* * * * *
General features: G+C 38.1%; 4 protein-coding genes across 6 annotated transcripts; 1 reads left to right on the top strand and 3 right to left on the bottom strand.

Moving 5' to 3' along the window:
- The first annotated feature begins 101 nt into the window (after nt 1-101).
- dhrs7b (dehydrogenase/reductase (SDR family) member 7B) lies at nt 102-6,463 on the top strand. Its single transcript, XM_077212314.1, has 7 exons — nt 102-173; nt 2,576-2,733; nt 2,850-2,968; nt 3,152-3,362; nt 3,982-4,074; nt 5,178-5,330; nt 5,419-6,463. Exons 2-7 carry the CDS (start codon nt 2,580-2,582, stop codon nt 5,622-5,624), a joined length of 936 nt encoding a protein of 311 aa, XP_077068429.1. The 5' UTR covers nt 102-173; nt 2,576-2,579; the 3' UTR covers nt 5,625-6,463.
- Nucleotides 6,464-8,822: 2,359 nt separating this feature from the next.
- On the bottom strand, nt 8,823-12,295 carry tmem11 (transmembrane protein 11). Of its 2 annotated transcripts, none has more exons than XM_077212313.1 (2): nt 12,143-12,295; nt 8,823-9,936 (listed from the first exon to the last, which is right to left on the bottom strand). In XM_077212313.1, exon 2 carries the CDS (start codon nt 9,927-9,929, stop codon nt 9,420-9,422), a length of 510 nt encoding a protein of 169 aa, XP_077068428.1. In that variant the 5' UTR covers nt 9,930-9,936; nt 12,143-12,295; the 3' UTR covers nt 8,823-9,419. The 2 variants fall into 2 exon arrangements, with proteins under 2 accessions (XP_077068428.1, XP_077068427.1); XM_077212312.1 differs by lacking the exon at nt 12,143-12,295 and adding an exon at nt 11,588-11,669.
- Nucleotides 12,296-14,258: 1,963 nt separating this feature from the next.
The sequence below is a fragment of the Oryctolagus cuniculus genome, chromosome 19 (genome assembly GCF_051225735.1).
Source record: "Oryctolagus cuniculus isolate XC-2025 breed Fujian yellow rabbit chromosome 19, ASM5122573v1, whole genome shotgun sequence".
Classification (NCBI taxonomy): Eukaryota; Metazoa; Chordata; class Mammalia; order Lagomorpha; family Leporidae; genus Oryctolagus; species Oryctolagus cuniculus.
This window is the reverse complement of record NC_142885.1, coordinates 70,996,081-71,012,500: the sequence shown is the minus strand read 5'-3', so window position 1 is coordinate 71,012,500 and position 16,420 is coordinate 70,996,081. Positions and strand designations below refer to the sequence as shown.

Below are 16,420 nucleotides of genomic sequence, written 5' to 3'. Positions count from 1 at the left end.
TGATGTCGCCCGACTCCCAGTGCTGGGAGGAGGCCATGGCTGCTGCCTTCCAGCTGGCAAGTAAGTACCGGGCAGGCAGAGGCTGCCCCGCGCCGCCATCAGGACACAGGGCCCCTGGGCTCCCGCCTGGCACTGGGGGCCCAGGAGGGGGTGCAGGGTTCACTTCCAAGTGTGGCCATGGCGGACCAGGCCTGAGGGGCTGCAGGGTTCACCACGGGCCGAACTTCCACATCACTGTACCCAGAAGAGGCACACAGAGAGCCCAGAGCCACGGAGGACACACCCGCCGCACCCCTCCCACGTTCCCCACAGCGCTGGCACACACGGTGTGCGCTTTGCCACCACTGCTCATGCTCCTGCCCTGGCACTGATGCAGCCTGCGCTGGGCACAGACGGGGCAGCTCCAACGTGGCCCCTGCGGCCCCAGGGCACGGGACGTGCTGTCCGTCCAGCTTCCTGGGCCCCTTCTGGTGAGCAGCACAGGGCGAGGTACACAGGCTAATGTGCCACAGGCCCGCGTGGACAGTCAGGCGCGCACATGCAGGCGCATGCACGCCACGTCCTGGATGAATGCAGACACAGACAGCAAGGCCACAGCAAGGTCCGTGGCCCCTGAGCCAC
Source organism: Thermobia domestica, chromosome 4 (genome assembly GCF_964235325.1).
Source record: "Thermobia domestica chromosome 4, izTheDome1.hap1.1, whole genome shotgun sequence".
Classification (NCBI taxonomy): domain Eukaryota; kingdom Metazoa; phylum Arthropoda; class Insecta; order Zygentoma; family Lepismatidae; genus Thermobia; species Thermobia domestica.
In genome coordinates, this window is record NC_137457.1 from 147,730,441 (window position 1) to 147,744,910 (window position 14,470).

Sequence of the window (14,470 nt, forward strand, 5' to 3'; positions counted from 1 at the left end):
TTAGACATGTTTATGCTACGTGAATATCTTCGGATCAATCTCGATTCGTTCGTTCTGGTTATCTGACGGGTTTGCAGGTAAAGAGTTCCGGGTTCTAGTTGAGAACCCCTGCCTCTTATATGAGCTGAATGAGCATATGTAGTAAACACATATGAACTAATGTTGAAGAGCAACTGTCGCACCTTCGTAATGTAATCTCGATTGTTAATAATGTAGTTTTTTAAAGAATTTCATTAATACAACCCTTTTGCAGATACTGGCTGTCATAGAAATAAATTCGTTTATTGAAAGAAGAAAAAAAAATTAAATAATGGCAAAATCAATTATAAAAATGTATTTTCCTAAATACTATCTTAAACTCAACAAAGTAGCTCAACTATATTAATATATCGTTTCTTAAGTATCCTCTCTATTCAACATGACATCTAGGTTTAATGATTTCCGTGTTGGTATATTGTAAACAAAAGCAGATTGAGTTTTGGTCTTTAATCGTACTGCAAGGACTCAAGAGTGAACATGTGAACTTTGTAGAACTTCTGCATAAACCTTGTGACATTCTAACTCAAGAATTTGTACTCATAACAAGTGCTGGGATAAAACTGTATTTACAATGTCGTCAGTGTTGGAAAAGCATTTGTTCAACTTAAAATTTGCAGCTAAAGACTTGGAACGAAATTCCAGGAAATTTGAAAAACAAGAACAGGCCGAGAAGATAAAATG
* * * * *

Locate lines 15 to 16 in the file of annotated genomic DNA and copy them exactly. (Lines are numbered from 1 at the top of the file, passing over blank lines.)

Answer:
Source record: "Thermobia domestica chromosome 4, izTheDome1.hap1.1, whole genome shotgun sequence".
Classification (NCBI taxonomy): domain Eukaryota; kingdom Metazoa; phylum Arthropoda; class Insecta; order Zygentoma; family Lepismatidae; genus Thermobia; species Thermobia domestica.